The Best External SSD of 2022 – How-To Geek

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External solid-state drives can provide for the speeds that modern games and software need to run properly and without lag. Couple that with their decreasing cost, and the best SSDs have become a great alternative to external HDDs.
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Albert Bassili is a freelance writer at How-to-Geek with eight years of experience in both commerce and tech writing. He’s been a life-long lover of all sorts of tech and gadgets and has been building his own PCs for just under two decades now and he has more gadgets than he actually needs. He’s written for a variety of sites from SFGate to GameGavel. Read more…
Elizabeth Henges is the Commerce Editor for How-To Geek. She has close to a decade’s experience reporting on tech, gaming, and gadgets. Elizabeth has had her commerce work featured on XDA Developers, The Inventory, and more. She has also written for publications The Washington Post and The Verge. Read more…
What to Look For in a Solid State Drive in 2022
Best External SSD Overall: Samsung T7
Best Budget External SSD: SanDisk 1TB Extreme
Best External SSD for PS5: WD_Black P50 Game Drive
Best External SSD for Xbox Series X/S: WD_Black P50 Game Drive
Best External SSD for Mac: LaCie Rugged SSD Pro
Best Portable External SSD: Adata SD700
Solid-state technology has progressed so much over the past few years that you only need to be considering two things when buying an external SSD: storage and use-case.
When it comes to storage, that’s relatively straightforward. Most people tend to go for larger capacities, but that’s not always necessary, especially if you’re willing to do some storage management in the form of deleting old files.
The truth is that SSD storage space gets exponentially more expensive as you go up in tiers, so it’s best to aim for a 1TB or 2TB external SSD. If you need more space, it may be better to look into an external hard disk drive (HDD) and deal with the slower speeds instead.
The next thing you want to consider is how you’re going to use the SSD. Are you going to be carrying it around a lot? If so, you’ll probably want to pick a more rugged design, especially ones that are resistant to shock.
On the other hand, if you’re primarily using it to supplement low capacity internal storage for a laptop or a console, you should focus on an SSD with a read/write speed.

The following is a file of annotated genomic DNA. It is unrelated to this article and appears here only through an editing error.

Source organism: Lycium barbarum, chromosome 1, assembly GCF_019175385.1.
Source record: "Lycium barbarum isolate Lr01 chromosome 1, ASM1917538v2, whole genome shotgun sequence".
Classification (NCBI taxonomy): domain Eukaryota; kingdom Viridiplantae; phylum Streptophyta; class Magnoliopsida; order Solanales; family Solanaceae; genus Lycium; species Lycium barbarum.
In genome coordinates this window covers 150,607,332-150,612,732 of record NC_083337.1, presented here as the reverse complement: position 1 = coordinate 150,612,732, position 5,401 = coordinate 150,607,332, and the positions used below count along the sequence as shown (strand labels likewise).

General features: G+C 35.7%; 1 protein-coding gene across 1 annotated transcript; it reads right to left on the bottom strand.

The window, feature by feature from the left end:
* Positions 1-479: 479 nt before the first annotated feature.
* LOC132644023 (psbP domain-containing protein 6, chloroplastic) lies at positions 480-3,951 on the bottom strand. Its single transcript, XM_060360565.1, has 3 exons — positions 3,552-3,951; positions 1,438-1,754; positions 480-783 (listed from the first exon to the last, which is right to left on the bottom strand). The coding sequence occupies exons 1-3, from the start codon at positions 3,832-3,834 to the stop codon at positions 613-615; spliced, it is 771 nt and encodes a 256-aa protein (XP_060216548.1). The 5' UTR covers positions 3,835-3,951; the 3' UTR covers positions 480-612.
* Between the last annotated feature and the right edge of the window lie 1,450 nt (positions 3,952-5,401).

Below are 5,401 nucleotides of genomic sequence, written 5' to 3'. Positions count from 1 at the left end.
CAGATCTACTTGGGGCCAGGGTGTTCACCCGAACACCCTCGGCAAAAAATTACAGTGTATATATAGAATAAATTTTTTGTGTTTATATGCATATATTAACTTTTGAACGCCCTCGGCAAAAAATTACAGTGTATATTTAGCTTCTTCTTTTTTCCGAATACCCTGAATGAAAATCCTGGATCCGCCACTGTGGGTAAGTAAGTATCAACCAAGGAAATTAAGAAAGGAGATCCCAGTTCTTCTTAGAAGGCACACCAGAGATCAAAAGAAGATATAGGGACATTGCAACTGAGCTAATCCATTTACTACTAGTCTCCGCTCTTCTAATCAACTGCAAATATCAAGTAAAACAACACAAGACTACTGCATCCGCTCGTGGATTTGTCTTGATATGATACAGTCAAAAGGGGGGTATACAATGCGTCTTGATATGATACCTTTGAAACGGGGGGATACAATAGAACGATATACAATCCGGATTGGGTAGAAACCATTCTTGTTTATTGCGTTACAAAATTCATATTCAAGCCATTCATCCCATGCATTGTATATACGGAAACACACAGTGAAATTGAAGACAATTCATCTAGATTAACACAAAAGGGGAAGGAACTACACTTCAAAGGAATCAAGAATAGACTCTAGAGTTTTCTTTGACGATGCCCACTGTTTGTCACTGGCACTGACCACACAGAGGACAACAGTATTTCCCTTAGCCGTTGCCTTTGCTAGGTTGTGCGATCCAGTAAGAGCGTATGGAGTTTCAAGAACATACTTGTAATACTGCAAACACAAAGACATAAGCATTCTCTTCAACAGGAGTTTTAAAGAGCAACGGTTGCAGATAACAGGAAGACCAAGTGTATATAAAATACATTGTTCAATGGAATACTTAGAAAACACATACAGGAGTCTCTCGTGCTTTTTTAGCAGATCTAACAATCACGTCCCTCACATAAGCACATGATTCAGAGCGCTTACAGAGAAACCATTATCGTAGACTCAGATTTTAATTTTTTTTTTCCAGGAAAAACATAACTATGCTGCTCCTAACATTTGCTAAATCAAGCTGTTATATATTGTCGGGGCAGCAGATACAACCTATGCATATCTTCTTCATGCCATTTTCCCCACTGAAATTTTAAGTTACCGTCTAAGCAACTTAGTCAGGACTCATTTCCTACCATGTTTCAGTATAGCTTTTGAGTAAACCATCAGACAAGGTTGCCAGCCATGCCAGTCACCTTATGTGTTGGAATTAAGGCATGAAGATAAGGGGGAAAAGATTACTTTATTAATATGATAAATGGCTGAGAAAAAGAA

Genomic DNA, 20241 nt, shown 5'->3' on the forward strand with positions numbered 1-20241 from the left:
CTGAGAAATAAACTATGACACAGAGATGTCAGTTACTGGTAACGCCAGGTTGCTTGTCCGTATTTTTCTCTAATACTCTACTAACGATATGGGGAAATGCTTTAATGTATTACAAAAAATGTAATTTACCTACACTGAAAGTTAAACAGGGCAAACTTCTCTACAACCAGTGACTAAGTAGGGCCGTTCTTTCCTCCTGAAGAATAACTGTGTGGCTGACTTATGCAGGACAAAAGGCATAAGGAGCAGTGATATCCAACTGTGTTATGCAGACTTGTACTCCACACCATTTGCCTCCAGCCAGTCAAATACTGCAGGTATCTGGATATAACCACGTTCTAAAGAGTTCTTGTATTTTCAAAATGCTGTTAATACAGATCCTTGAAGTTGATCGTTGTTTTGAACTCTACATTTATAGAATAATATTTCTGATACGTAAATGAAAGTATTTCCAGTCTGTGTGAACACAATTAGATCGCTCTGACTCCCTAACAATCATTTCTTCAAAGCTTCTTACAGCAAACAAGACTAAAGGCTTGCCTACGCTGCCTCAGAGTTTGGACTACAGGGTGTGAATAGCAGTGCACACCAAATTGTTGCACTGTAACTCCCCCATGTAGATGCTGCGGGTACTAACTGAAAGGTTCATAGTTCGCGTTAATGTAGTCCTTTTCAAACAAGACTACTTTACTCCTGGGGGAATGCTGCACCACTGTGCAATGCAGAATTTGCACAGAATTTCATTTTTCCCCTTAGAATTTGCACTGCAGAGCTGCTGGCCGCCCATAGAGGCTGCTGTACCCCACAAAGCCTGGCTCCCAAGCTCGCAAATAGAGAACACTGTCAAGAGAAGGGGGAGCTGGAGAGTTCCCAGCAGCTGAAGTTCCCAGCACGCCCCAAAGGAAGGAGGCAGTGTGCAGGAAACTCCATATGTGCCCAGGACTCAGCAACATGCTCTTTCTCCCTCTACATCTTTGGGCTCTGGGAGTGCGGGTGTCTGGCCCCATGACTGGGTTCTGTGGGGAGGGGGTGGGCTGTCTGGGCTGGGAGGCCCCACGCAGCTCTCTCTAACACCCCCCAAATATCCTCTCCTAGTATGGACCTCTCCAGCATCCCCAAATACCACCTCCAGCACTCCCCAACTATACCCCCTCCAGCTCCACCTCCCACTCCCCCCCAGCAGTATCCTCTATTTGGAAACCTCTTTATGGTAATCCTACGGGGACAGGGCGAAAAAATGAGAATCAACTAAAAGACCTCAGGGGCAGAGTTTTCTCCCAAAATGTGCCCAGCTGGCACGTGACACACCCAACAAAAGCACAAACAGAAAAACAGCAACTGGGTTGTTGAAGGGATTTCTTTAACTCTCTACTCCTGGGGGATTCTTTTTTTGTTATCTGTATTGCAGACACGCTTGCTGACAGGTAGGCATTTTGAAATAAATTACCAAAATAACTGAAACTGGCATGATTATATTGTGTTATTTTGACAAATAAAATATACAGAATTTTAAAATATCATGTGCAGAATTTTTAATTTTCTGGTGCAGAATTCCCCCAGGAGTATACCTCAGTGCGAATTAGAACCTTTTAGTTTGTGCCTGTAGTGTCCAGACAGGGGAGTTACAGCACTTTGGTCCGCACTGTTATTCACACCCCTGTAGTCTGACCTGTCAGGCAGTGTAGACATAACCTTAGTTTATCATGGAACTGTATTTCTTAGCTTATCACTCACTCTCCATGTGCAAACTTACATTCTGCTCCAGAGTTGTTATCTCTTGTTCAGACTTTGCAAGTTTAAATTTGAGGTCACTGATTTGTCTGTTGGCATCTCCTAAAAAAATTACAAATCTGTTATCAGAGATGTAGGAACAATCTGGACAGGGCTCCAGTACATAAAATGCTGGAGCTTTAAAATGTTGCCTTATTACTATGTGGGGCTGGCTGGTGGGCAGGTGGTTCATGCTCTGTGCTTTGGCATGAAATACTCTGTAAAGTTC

Finally, and equally as important, pick something you like the look of! It’s probably going to be spending a lot of time right next to you, so getting something you find nice to look at is a good idea.
With all this in mind, let’s get into the best SSDs you can buy.
Pros
Cons
While at first glance, the Samsung T7 Portable SSD may not look like much, on further inspection it ends up being more than the sum of its parts.
Take, for example, the read/write speed, which comes in at a rough 1,050MB/second. That’s a pretty middle-of-the-road speed for an SSD, but when you consider that the 1TB version only costs $139, that’s a great price compared to some of its competitors.
Then, add on to that the form factor—it’s truly tiny, about the size of a credit card, which means it’s really easy to carry around.
When you combine the speed, price, and size, the T7 punches outside its weight class. But when you realize that it also has 256-bit AES encryption, a military-grade encryption protocol, you know that Samsung is going all out on this one.
Finally, in the round-up of great features, it comes with two different 18-inch long cables, a USB Gen-C to C cable, and a USB-A to C cable. These are cables that can support speeds up to 20Gbps, which is very fast. It’s also impressive that these two high-end cables come in the box; it’s not something you often see with these SSDs at this price range.
The only real downside that the T7 has is that it doesn’t have any IP rating for water or dust, which means you’ll have to be somewhat careful with it, affecting portability. It also only comes with a 3-year warranty compared to the 5-year warranty most other SSDs come with.
Still, the positives overwhelmingly outweigh the negatives, making the T7 the best overall external SSD.
Put together a great speed, lots of space, a small size, and an excellent price, and you get the Samsung T7 Portable.
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Pros
Cons
If you’ve been thinking of upgrading from an external HDD to an SSD but don’t want to spend a ton of money, the SanDisk Extreme Portable External SSD has your back. The rugged design and IP55 rating mean that it can handle both rain and a drop from up to two meters.
In terms of speed, the 1TB version comes with 1,050 MB/second of read/write speed which should be more than enough for most use cases. Just be aware that this SSD gets decreasing speeds as the capacity goes down, so be sure to double-check depending on the storage size you want.